Portrayal of 'loving' dinosaurs attacked

February 27, 2004

The rebranding of dinosaurs as caring parents by the palaeontologist whose work helped inspire the film Jurassic Park is not supported by solid evidence, according to a top French scientist.

Eric Buffetaut, chief palaeontologist at the National Centre of Scientific Research in Paris, believes that attempts to revise the traditional view of dinosaurs as "big, stupid brutes" have gone too far.

"Now there are nice pictures of mother dinosaurs as loving parents," he said. "It has become an icon of dinosaur behaviour in every book. But it is exaggerated."

The revised picture owes much to the research of Jack Horner, curator of palaeontology at Montana State University's Museum of the Rockies. His work on dinosaur nests in Montana was first published in the journal Nature in the early 1980s.

A key discovery was of two nests made by a dog-sized bipedal dinosaur called Troodon that were found with young inside. Both had protective mud rims built around them. In one nest, the Troodons had just hatched. In the other, they were twice as big yet their bones were still insufficiently developed to allow them to walk and catch their own food. Further evidence came from remains of Maiasaur nests.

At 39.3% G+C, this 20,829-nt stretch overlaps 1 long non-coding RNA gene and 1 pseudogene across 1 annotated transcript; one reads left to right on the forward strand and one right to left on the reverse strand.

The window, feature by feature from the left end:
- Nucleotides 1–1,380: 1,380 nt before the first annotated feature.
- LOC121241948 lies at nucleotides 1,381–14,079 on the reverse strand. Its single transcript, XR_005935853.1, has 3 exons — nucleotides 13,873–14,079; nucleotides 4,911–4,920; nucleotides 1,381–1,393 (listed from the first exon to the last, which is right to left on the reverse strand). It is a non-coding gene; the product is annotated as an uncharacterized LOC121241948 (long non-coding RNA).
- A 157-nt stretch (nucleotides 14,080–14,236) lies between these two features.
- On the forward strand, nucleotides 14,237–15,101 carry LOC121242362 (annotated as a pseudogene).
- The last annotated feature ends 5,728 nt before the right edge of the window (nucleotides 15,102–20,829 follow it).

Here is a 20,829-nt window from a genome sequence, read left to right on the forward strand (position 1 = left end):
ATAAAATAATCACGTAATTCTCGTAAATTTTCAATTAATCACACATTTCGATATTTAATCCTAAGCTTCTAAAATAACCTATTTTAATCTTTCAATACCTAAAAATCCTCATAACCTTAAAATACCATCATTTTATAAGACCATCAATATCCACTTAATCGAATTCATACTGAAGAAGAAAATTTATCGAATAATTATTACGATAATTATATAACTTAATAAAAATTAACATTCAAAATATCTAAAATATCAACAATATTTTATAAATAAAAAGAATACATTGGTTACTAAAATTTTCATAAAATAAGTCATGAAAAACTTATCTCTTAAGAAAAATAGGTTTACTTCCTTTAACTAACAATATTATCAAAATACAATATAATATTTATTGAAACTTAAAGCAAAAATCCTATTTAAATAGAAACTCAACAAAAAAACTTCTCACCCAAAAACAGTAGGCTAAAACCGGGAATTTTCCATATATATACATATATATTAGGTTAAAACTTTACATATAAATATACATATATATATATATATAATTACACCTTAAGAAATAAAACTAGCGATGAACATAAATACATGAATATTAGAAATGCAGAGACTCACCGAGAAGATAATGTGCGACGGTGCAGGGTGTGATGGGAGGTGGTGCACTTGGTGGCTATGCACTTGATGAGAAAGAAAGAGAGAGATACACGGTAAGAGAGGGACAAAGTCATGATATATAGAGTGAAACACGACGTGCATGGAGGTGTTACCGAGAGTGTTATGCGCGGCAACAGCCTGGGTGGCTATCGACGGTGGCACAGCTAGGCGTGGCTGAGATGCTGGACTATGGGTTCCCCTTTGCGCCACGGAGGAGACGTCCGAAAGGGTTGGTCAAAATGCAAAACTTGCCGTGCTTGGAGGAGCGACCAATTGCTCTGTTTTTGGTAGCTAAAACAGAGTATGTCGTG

Professor Buffetaut told the Charles Lyell dinosaur palaeobiology meeting in London earlier this month that he respected Professor Horner but found the published evidence too weak to conclude that dinosaurs cared for and fed their young. "It is a very nice story that is very popular, but what is based on fact and what is just interpretation is a problem," he said.

"Maybe Jack Horner is right, but the published evidence is not terribly convincing."

Mike Benton, convener of the meeting and professor of vertebrate palaeontology at Bristol University, said he featured Professor Horner's claims in his textbooks. "People accepted them, assuming that rigorous publications would soon follow. But more substantive papers did not appear," he said.

Professor Horner insisted that the science behind his interpretation was sound: "We have good evidence that dinosaurs brooded their eggs and that they guarded and cared for their young."

He added that it was hard to imagine how the young Troodons he found could have grown without being fed by their parents.

Professor Horner said he would revisit the Montana nest site to retest his hypotheses. "I appreciate that people are saying maybe there isn't enough information. I'll be working on it."


Please login or register to read this article.

Register to continue

Get a month's unlimited access to THE content online. Just register and complete your career summary.

Registration is free and only takes a moment. Once registered you can read a total of 3 articles each month, plus:

  • Sign up for the editor's highlights
  • Receive World University Rankings news first
  • Get job alerts, shortlist jobs and save job searches
  • Participate in reader discussions and post comments

Have your say

Log in or register to post comments


Featured jobs

Cloud Applications Manager

University Of Greenwich

Lecturer: Adult Nursing

University Of The West Of Scotland

Assistant Principal

Durham University

Content Manager

Cranfield University

Coaching Professional

Bpp University